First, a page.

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As we enter the age of privacy-friendly measurement, marketers are increasingly faced with data gaps. Much has been discussed about upcoming privacy changes and their implications for online measurement. But less is known about feasible solutions for achieving an accurate, granular, and actionable understanding of how marketing activities contribute to business success in this new era.
However, by combining proven methods with innovative technology, such as machine learning, new analytical frameworks emerge to help us do just that.
Google partnered with measurement solution provider, Objective Platform, to understand how tapping into these new opportunities help advertisers make better decisions on their media investments. The result is a whitepaper to introduce marketers to the value and principles of unifying their ad effectiveness framework.
Current measurement methods
Traditionally, marketers use a wide range of methodologies to measure and model the impact of their investment. “These methods vary from the simple to the complex, holistic to the specific,” notes Willem van der Weide, co-founder of Objective Platform.
“Broadly speaking, the main methods can be categorised into one of three areas: attribution, experiments, or marketing mix modelling (MMM) studies. And while many practitioners have created proprietary hybrids of these methodologies, marketing measurement continues to fall under those three key areas,” explains van der Weide.
Each methodology brings its own strengths and weaknesses, and marketers have wisely relied on input from several of these approaches in order to inform and optimise their activities.
The power of unification
The deprecation of third-party cookies and the continued industry-wide effort to protect consumer privacy presents marketers with several challenges in measuring digital ad exposure and subsequent online behaviour.
“Traditional methodologies often exist within organisational silos, resulting in multiple parallel — and often competing — versions of ‘the truth’,” Arno Witte, senior VP of data science at Objective Platform, explains. “Instead of comparing insights from different models and assessing these separately, it’s possible to get more accurate measurements by integrating the data and methodologies at a structural level. This lets the unified model calibrate itself to all available evidence.”
This is where the unification of ad effectiveness tools, or the unified marketing measurement framework, comes in. It rethinks the three traditional methods to remedy their shortcomings.
“Unified marketing measurement is a framework that maximises the use of available data sources and techniques to create a single truth suitable for actionable steering,” explains Witte. “Bayesian modelling within the unified framework enables us to create new interaction models that incorporate learnings from multi-touch attribution (MTA), MMM, and experiments.”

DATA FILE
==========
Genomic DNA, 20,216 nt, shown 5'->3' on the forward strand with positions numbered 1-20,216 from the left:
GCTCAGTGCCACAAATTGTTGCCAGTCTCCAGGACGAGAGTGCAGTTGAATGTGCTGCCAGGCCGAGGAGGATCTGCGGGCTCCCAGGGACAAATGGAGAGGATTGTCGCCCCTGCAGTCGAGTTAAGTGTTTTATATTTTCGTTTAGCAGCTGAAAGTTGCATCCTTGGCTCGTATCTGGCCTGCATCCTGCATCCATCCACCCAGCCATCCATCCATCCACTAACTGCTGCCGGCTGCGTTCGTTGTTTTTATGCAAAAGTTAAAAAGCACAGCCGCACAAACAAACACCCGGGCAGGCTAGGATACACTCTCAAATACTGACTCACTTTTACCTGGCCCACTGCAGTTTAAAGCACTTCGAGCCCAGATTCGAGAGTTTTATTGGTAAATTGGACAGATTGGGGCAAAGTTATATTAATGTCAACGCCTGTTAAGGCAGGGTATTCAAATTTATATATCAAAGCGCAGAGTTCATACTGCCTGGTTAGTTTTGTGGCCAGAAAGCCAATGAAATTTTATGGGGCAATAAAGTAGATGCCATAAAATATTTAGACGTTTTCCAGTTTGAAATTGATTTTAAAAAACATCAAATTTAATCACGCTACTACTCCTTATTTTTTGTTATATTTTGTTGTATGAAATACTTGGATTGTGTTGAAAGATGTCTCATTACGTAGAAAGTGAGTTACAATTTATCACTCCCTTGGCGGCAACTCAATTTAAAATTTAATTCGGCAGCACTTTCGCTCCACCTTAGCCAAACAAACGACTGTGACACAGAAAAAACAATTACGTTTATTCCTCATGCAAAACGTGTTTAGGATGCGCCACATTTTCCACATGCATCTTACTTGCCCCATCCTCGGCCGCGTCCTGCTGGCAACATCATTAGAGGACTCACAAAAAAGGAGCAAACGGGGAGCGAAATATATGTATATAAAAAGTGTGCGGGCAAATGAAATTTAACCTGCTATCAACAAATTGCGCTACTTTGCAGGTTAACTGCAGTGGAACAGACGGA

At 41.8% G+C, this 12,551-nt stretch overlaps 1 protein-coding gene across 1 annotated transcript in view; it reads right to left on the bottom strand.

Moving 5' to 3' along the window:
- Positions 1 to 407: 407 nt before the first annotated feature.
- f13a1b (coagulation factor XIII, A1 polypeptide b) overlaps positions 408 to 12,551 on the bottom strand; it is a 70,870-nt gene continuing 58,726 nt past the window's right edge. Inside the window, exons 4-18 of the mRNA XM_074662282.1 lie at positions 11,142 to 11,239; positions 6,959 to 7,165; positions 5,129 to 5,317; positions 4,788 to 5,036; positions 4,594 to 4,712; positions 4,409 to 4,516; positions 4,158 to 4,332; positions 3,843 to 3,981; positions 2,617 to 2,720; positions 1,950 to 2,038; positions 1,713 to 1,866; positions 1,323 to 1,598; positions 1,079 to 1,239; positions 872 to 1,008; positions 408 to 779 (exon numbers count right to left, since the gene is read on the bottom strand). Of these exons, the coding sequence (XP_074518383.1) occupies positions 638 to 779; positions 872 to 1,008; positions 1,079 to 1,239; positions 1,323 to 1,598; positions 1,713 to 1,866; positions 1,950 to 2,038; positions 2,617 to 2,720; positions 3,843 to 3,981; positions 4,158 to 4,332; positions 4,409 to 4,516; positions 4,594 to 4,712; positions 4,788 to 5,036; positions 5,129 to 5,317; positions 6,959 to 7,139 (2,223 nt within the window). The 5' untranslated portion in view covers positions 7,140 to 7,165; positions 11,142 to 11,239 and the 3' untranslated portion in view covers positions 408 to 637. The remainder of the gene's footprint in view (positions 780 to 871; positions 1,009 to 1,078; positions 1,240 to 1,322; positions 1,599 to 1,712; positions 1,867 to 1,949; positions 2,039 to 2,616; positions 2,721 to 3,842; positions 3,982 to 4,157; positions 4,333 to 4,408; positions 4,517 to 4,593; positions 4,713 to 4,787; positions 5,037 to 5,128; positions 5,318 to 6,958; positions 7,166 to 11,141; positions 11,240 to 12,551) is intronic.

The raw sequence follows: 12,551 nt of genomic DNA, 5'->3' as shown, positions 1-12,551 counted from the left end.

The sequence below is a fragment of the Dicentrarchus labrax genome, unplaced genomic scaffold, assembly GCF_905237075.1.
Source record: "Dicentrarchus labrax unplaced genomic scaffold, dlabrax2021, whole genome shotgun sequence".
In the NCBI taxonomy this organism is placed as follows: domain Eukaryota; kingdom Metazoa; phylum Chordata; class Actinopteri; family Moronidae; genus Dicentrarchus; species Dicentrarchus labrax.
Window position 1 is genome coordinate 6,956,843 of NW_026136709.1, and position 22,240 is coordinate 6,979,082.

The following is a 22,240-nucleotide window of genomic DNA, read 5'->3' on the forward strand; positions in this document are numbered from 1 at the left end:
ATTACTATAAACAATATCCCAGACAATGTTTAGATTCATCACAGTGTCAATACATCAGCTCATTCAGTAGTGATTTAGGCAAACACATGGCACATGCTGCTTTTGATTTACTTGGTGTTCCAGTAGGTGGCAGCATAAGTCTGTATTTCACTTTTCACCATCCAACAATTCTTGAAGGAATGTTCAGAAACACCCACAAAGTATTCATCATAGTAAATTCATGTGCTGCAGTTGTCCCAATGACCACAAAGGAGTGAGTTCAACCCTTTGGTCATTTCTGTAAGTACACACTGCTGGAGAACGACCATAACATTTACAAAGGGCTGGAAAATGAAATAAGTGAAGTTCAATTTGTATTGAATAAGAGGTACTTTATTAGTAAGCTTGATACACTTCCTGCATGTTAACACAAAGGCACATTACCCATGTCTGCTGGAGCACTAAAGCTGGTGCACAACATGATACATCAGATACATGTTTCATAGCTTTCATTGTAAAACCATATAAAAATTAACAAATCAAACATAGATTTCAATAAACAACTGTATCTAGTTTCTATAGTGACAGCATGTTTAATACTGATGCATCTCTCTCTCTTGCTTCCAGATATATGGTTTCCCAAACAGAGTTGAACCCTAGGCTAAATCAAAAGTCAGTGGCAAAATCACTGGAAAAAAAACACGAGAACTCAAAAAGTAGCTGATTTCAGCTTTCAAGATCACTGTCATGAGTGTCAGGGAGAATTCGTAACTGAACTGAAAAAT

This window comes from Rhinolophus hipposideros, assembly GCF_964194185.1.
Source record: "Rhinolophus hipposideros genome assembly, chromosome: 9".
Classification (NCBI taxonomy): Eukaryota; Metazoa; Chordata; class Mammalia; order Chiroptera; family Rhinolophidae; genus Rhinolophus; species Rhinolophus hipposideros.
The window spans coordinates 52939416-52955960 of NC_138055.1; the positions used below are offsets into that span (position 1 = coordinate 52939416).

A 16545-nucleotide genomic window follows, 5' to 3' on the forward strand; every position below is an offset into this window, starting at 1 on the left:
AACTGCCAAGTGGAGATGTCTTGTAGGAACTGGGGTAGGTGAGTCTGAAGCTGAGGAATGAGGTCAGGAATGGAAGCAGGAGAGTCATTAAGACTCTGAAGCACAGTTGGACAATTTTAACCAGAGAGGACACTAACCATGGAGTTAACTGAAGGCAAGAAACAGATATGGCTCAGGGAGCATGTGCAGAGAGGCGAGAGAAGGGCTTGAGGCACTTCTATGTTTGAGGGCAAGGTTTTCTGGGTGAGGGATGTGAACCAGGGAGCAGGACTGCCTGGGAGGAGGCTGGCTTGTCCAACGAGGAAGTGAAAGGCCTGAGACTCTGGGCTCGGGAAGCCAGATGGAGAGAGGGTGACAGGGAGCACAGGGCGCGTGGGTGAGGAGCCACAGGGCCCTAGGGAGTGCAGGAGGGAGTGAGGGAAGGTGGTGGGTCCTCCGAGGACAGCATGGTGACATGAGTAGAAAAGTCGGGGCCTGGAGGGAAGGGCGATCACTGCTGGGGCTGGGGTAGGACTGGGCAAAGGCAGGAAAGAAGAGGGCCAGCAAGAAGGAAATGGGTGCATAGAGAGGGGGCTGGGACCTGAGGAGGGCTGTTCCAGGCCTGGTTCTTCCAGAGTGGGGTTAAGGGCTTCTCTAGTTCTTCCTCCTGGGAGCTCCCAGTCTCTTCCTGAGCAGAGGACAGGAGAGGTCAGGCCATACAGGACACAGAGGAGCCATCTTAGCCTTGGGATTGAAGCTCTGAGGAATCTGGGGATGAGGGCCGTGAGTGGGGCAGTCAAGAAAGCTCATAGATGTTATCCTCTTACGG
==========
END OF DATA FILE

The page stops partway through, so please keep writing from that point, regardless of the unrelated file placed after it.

At the heart of a unified framework should be a clear and common goal. You can then build an advanced modelling layer and develop a flexible, adaptive, and continuous learning model.
Unified marketing measurement is a framework that maximises the use of available data sources to create a single truth, suitable for actionable steering.
“In undertaking this research, we conducted a case study with a Dutch retailer,” explains Van der Weide. “Applying a unified measurement approach enabled the retailer to make more accurate budget decisions. Compared with the MTA model, budget reallocation led to an increase of 9% of budget to upper funnel media, resulting in a 40% increase in expected uplift in topline sales contribution by these media. That’s significant, and really shows the power of blending methodologies.”
A unified framework: How to get started
There are several steps you can take to get started. First, it's essential to establish a clear and common goal at the heart of your unified framework.
Creating a common and transparent understanding of which KPI should be used for media optimisation, and what the media steering hierarchy should look like is key, as different measurement methodologies tend to use different KPIs.
From here you can build an advanced modelling layer and develop a flexible, adaptive, and continuous learning framework. As van der Weide highlights, “In practice, marketers often focus on short-term model improvements but continuous learning is crucial for any measurement approach to stay on top of the game. When new and valuable information becomes available, the measurement framework should be adaptive and flexible enough to include this information.”
To understand more about the unified marketing measurement framework and how it can help you make better marketing investments to drive business success, download the full report below.